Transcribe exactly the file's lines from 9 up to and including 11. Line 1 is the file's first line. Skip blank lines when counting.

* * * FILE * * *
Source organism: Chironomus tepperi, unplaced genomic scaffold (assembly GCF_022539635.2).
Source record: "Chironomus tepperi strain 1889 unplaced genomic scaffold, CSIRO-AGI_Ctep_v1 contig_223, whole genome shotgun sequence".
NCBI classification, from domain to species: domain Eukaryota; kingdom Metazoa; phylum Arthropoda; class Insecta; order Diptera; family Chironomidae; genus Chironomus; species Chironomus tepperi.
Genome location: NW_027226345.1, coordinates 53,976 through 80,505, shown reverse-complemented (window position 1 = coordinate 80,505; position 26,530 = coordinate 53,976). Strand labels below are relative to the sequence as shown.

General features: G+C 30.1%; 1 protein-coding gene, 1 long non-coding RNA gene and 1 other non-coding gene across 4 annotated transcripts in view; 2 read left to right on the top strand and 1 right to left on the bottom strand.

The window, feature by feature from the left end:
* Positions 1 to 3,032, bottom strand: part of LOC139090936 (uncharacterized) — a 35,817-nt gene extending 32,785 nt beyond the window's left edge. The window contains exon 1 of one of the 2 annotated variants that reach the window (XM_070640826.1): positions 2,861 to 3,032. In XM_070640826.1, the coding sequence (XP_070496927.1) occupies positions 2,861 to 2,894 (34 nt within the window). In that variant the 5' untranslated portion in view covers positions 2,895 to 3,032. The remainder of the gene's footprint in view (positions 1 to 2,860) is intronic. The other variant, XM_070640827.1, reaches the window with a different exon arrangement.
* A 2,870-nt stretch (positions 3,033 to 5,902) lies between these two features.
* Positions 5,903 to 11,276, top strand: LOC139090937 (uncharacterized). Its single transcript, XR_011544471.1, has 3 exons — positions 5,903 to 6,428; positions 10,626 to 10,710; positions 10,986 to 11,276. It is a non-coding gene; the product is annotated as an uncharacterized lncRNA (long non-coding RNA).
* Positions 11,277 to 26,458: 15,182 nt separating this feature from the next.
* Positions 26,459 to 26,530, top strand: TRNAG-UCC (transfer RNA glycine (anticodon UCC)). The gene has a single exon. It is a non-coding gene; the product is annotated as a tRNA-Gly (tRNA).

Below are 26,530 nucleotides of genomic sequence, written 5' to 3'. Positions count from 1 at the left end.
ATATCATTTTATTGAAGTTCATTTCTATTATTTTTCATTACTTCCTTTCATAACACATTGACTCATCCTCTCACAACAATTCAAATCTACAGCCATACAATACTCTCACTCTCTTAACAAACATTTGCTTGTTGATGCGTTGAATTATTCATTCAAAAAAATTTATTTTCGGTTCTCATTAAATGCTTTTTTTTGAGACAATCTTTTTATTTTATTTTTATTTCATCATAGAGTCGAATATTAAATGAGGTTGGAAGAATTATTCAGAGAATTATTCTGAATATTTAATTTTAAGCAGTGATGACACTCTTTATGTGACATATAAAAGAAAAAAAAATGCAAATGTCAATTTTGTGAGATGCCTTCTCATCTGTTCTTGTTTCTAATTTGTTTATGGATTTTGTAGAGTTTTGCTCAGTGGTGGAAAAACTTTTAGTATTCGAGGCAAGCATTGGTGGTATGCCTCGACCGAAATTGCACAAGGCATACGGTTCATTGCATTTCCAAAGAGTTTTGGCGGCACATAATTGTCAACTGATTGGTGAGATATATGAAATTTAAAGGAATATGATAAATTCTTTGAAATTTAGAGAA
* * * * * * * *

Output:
* Positions 5,903 to 11,276, top strand: LOC139090937 (uncharacterized). Its single transcript, XR_011544471.1, has 3 exons — positions 5,903 to 6,428; positions 10,626 to 10,710; positions 10,986 to 11,276. It is a non-coding gene; the product is annotated as an uncharacterized lncRNA (long non-coding RNA).
* Positions 11,277 to 26,458: 15,182 nt separating this feature from the next.
* Positions 26,459 to 26,530, top strand: TRNAG-UCC (transfer RNA glycine (anticodon UCC)). The gene has a single exon. It is a non-coding gene; the product is annotated as a tRNA-Gly (tRNA).